Trends in the Quality of Highly Cited Surgical Research Over the Past 20 Years

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Abstract

Objective:

To evaluate whether the methodologic quality of the most highly cited surgical clinical evidence has improved over the past 20 years.

Summary Background Data:

There have been increasing efforts to promote the practice of evidence-based medicine among surgeons, although it is unclear whether high-quality evidence is being used.

Methods:

A bibliometric review was performed among general surgery and medicine journals to identify the 50 most highly cited general surgery clinical research studies from 4 consecutive time periods (1985–1989, 1990–1994, 1995–1999, 2000–2004). Methodologic characteristics and overall data quality for all 200 highly cited studies were assessed by 3 independent reviewers using the validated GRADE scoring system and trends over time were analyzed.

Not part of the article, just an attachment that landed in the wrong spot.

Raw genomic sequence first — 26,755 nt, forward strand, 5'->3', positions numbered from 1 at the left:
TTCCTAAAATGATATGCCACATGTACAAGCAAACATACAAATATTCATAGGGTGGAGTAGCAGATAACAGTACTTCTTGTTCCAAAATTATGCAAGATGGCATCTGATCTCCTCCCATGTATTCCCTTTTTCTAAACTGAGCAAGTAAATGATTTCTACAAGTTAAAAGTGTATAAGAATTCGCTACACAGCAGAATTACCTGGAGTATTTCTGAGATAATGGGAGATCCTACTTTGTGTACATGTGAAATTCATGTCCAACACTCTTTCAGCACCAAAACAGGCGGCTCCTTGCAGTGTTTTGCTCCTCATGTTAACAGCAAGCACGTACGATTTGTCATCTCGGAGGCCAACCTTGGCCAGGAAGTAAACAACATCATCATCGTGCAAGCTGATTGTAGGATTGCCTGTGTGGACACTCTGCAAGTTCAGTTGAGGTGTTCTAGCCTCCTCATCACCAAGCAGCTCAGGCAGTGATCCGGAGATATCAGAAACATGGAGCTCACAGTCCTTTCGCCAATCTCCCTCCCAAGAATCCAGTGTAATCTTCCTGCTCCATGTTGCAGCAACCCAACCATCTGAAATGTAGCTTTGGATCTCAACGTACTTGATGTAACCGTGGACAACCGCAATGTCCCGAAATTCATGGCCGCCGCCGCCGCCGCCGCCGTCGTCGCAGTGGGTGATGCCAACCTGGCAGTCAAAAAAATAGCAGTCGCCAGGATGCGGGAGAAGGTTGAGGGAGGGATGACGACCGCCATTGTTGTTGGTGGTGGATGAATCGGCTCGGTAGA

Results:

Among 200 extracted articles, the quality of evidence was graded as very low in the majority of studies (48%); fewer studies contained data of low (13%), moderate (13%), or high (26%) quality. Study quality significantly improved over the time periods examined, with an increase in the proportion of studies graded as high quality from 12% in 1985 to 1989 to 40% in 2000 to 2004 (P < 0.001). The improvement in data quality over time was associated with an increased proportion of randomized trials (26% vs. 48%; P < 0.05) and increased reporting of adjusted, multivariate regression analyses (22% vs. 54%; P < 0.001).

Conclusions:

There have been significant improvements in the quality of the most highly cited surgical evidence, characterized by more randomized trials and improved statistical methodology. These findings suggest that surgeons are increasingly recognizing and citing higher quality surgical evidence.

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